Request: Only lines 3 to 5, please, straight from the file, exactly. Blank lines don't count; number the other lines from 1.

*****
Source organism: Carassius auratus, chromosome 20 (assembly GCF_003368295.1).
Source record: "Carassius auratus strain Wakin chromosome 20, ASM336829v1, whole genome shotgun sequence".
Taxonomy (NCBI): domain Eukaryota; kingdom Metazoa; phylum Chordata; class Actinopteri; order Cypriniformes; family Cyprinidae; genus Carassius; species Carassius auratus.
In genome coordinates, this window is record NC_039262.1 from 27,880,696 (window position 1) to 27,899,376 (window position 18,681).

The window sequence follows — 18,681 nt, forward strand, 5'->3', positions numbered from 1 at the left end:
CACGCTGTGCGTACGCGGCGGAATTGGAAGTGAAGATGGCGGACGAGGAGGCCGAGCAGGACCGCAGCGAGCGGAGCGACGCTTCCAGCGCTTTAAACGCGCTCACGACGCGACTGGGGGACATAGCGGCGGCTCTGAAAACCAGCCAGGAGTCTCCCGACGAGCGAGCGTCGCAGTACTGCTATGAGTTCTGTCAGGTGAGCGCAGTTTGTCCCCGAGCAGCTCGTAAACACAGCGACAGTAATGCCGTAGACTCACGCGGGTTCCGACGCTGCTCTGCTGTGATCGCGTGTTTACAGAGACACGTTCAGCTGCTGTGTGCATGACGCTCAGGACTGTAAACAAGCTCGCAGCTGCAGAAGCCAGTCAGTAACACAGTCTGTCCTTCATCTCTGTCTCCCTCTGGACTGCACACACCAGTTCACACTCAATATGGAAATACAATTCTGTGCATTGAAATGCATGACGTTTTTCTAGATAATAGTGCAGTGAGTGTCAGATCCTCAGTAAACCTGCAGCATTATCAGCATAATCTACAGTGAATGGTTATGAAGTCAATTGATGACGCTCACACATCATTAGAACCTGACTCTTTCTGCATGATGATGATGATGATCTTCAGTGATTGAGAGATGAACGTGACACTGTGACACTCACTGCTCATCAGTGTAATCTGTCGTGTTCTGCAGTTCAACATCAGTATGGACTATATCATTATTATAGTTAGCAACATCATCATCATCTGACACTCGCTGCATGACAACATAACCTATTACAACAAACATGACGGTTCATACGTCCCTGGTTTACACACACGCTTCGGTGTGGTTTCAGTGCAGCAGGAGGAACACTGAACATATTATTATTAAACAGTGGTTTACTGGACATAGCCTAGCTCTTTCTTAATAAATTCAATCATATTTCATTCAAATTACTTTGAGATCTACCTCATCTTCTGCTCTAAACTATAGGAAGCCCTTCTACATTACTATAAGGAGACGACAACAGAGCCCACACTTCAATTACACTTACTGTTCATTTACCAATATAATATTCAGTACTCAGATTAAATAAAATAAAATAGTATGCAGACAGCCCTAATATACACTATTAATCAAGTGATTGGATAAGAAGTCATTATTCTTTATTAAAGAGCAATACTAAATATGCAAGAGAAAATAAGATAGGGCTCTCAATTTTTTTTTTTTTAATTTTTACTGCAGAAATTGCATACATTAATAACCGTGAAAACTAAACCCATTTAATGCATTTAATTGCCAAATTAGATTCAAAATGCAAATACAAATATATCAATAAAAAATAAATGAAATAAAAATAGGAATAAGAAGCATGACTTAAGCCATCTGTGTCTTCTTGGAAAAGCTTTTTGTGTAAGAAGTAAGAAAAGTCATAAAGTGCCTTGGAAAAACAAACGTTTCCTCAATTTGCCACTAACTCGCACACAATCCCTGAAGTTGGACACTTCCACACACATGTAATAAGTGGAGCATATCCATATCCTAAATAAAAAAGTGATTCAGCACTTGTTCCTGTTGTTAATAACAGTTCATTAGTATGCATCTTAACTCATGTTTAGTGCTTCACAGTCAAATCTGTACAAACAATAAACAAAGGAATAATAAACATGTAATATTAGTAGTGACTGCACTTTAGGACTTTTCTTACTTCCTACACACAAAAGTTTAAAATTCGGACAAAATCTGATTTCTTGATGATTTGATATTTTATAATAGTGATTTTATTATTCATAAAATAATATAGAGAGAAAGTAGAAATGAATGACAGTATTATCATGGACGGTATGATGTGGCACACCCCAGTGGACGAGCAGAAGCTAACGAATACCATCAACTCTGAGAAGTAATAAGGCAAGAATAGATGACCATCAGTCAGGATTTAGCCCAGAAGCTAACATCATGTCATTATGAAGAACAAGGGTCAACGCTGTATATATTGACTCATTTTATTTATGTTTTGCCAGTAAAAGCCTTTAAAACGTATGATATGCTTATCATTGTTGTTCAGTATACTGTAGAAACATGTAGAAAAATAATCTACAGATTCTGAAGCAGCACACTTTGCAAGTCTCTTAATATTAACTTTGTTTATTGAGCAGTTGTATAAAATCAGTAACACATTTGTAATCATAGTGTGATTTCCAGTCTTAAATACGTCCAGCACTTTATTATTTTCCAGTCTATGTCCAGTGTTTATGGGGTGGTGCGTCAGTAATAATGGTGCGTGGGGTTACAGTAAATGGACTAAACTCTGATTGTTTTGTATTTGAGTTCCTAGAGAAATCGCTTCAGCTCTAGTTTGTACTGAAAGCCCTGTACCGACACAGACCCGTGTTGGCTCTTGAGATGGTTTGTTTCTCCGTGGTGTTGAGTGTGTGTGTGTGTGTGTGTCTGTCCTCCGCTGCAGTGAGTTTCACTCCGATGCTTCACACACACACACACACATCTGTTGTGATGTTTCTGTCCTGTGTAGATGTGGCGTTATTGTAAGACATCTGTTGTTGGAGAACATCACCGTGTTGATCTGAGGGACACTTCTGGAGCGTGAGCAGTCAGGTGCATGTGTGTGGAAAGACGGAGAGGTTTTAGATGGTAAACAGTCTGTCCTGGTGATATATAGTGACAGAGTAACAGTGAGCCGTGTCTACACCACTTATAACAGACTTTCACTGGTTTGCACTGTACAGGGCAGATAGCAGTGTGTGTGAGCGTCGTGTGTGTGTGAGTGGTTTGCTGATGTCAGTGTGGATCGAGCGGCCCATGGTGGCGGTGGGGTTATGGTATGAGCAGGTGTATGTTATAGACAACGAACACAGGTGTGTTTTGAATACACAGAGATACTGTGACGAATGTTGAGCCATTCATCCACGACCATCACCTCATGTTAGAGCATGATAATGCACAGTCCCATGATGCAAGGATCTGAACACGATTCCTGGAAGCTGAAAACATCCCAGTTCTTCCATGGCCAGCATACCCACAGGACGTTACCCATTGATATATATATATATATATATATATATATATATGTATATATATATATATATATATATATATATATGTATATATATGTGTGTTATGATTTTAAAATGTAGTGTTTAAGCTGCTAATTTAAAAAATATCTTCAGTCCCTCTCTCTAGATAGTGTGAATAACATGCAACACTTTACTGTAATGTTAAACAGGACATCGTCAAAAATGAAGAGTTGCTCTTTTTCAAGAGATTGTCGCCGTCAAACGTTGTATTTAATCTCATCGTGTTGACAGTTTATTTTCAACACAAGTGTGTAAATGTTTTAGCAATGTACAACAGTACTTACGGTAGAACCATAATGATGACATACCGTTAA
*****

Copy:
Taxonomy (NCBI): domain Eukaryota; kingdom Metazoa; phylum Chordata; class Actinopteri; order Cypriniformes; family Cyprinidae; genus Carassius; species Carassius auratus.
In genome coordinates, this window is record NC_039262.1 from 27,880,696 (window position 1) to 27,899,376 (window position 18,681).

The window sequence follows — 18,681 nt, forward strand, 5'->3', positions numbered from 1 at the left end: